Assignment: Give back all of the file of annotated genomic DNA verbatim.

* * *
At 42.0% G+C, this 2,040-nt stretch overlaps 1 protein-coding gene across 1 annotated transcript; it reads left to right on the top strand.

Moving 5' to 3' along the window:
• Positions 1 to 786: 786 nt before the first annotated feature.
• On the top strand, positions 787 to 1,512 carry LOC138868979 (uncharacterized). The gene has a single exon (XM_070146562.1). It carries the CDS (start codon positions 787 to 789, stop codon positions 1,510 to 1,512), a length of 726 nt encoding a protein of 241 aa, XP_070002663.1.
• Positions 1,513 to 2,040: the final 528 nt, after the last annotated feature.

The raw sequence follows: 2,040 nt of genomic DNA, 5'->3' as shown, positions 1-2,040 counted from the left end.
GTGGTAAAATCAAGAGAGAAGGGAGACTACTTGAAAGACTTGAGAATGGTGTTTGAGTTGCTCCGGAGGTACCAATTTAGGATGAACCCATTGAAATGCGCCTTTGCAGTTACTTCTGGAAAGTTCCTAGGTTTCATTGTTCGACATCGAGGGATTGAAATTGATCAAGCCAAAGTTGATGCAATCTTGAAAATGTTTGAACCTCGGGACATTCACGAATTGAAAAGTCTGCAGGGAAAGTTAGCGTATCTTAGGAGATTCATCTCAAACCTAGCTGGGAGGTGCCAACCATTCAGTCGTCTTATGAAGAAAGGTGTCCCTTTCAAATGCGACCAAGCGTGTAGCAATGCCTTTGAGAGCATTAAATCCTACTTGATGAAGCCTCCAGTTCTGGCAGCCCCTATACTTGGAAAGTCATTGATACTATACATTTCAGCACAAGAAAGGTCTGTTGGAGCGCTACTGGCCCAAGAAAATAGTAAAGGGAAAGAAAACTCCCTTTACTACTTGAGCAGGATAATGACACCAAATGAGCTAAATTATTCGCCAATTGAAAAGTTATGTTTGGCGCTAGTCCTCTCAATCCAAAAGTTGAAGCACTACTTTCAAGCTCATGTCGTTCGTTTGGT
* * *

At 42.0% G+C, this 2,040-nt stretch overlaps 1 protein-coding gene across 1 annotated transcript; it reads left to right on the top strand.

Moving 5' to 3' along the window:
• Positions 1 to 786: 786 nt before the first annotated feature.
• On the top strand, positions 787 to 1,512 carry LOC138868979 (uncharacterized). The gene has a single exon (XM_070146562.1). It carries the CDS (start codon positions 787 to 789, stop codon positions 1,510 to 1,512), a length of 726 nt encoding a protein of 241 aa, XP_070002663.1.
• Positions 1,513 to 2,040: the final 528 nt, after the last annotated feature.

The raw sequence follows: 2,040 nt of genomic DNA, 5'->3' as shown, positions 1-2,040 counted from the left end.
GTGGTAAAATCAAGAGAGAAGGGAGACTACTTGAAAGACTTGAGAATGGTGTTTGAGTTGCTCCGGAGGTACCAATTTAGGATGAACCCATTGAAATGCGCCTTTGCAGTTACTTCTGGAAAGTTCCTAGGTTTCATTGTTCGACATCGAGGGATTGAAATTGATCAAGCCAAAGTTGATGCAATCTTGAAAATGTTTGAACCTCGGGACATTCACGAATTGAAAAGTCTGCAGGGAAAGTTAGCGTATCTTAGGAGATTCATCTCAAACCTAGCTGGGAGGTGCCAACCATTCAGTCGTCTTATGAAGAAAGGTGTCCCTTTCAAATGCGACCAAGCGTGTAGCAATGCCTTTGAGAGCATTAAATCCTACTTGATGAAGCCTCCAGTTCTGGCAGCCCCTATACTTGGAAAGTCATTGATACTATACATTTCAGCACAAGAAAGGTCTGTTGGAGCGCTACTGGCCCAAGAAAATAGTAAAGGGAAAGAAAACTCCCTTTACTACTTGAGCAGGATAATGACACCAAATGAGCTAAATTATTCGCCAATTGAAAAGTTATGTTTGGCGCTAGTCCTCTCAATCCAAAAGTTGAAGCACTACTTTCAAGCTCATGTCGTTCGTTTGGT